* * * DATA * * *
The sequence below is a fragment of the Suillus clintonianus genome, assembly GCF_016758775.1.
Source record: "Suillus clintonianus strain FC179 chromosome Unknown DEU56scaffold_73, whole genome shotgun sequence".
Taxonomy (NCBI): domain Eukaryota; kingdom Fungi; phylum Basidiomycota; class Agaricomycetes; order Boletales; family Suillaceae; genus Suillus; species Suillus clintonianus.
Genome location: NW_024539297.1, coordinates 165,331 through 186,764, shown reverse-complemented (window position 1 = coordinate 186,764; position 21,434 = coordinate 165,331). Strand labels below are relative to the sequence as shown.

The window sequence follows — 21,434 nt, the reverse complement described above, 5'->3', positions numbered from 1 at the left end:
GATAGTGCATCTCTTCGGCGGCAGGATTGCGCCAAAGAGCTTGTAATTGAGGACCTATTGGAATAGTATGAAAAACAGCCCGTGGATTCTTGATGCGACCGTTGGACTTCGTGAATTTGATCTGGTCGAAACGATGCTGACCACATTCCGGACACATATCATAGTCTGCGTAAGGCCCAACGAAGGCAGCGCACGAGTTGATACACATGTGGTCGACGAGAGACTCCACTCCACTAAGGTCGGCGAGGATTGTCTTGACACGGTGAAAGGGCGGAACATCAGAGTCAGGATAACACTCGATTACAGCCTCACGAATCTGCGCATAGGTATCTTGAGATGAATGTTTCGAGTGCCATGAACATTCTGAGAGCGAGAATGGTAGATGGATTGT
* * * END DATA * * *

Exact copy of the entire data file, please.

The sequence below is a fragment of the Suillus clintonianus genome, assembly GCF_016758775.1.
Source record: "Suillus clintonianus strain FC179 chromosome Unknown DEU56scaffold_73, whole genome shotgun sequence".
Taxonomy (NCBI): domain Eukaryota; kingdom Fungi; phylum Basidiomycota; class Agaricomycetes; order Boletales; family Suillaceae; genus Suillus; species Suillus clintonianus.
Genome location: NW_024539297.1, coordinates 165,331 through 186,764, shown reverse-complemented (window position 1 = coordinate 186,764; position 21,434 = coordinate 165,331). Strand labels below are relative to the sequence as shown.

The window sequence follows — 21,434 nt, the reverse complement described above, 5'->3', positions numbered from 1 at the left end:
GATAGTGCATCTCTTCGGCGGCAGGATTGCGCCAAAGAGCTTGTAATTGAGGACCTATTGGAATAGTATGAAAAACAGCCCGTGGATTCTTGATGCGACCGTTGGACTTCGTGAATTTGATCTGGTCGAAACGATGCTGACCACATTCCGGACACATATCATAGTCTGCGTAAGGCCCAACGAAGGCAGCGCACGAGTTGATACACATGTGGTCGACGAGAGACTCCACTCCACTAAGGTCGGCGAGGATTGTCTTGACACGGTGAAAGGGCGGAACATCAGAGTCAGGATAACACTCGATTACAGCCTCACGAATCTGCGCATAGGTATCTTGAGATGAATGTTTCGAGTGCCATGAACATTCTGAGAGCGAGAATGGTAGATGGATTGT